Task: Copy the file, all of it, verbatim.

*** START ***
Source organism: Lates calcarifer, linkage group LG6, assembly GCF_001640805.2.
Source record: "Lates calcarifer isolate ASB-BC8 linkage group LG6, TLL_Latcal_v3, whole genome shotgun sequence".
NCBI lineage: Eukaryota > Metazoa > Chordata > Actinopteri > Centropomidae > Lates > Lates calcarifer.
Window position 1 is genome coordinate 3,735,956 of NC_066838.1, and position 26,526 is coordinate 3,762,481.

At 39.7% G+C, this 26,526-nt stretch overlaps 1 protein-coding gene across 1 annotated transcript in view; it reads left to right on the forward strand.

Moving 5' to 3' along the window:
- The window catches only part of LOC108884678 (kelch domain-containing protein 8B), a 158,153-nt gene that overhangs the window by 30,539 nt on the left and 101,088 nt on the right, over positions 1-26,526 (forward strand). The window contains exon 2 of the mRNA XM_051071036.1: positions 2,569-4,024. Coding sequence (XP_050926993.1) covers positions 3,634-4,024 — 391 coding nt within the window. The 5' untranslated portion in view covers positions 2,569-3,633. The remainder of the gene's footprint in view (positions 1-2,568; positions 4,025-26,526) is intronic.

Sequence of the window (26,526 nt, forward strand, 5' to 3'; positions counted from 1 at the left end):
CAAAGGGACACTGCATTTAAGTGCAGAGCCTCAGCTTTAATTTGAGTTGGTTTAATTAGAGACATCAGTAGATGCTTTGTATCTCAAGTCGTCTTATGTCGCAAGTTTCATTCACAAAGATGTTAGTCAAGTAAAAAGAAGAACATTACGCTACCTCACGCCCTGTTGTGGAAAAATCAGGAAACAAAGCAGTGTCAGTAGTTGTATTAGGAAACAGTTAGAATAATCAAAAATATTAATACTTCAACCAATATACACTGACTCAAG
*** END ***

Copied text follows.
Source organism: Lates calcarifer, linkage group LG6, assembly GCF_001640805.2.
Source record: "Lates calcarifer isolate ASB-BC8 linkage group LG6, TLL_Latcal_v3, whole genome shotgun sequence".
NCBI lineage: Eukaryota > Metazoa > Chordata > Actinopteri > Centropomidae > Lates > Lates calcarifer.
Window position 1 is genome coordinate 3,735,956 of NC_066838.1, and position 26,526 is coordinate 3,762,481.

At 39.7% G+C, this 26,526-nt stretch overlaps 1 protein-coding gene across 1 annotated transcript in view; it reads left to right on the forward strand.

Moving 5' to 3' along the window:
- The window catches only part of LOC108884678 (kelch domain-containing protein 8B), a 158,153-nt gene that overhangs the window by 30,539 nt on the left and 101,088 nt on the right, over positions 1-26,526 (forward strand). The window contains exon 2 of the mRNA XM_051071036.1: positions 2,569-4,024. Coding sequence (XP_050926993.1) covers positions 3,634-4,024 — 391 coding nt within the window. The 5' untranslated portion in view covers positions 2,569-3,633. The remainder of the gene's footprint in view (positions 1-2,568; positions 4,025-26,526) is intronic.

Sequence of the window (26,526 nt, forward strand, 5' to 3'; positions counted from 1 at the left end):
CAAAGGGACACTGCATTTAAGTGCAGAGCCTCAGCTTTAATTTGAGTTGGTTTAATTAGAGACATCAGTAGATGCTTTGTATCTCAAGTCGTCTTATGTCGCAAGTTTCATTCACAAAGATGTTAGTCAAGTAAAAAGAAGAACATTACGCTACCTCACGCCCTGTTGTGGAAAAATCAGGAAACAAAGCAGTGTCAGTAGTTGTATTAGGAAACAGTTAGAATAATCAAAAATATTAATACTTCAACCAATATACACTGACTCAAG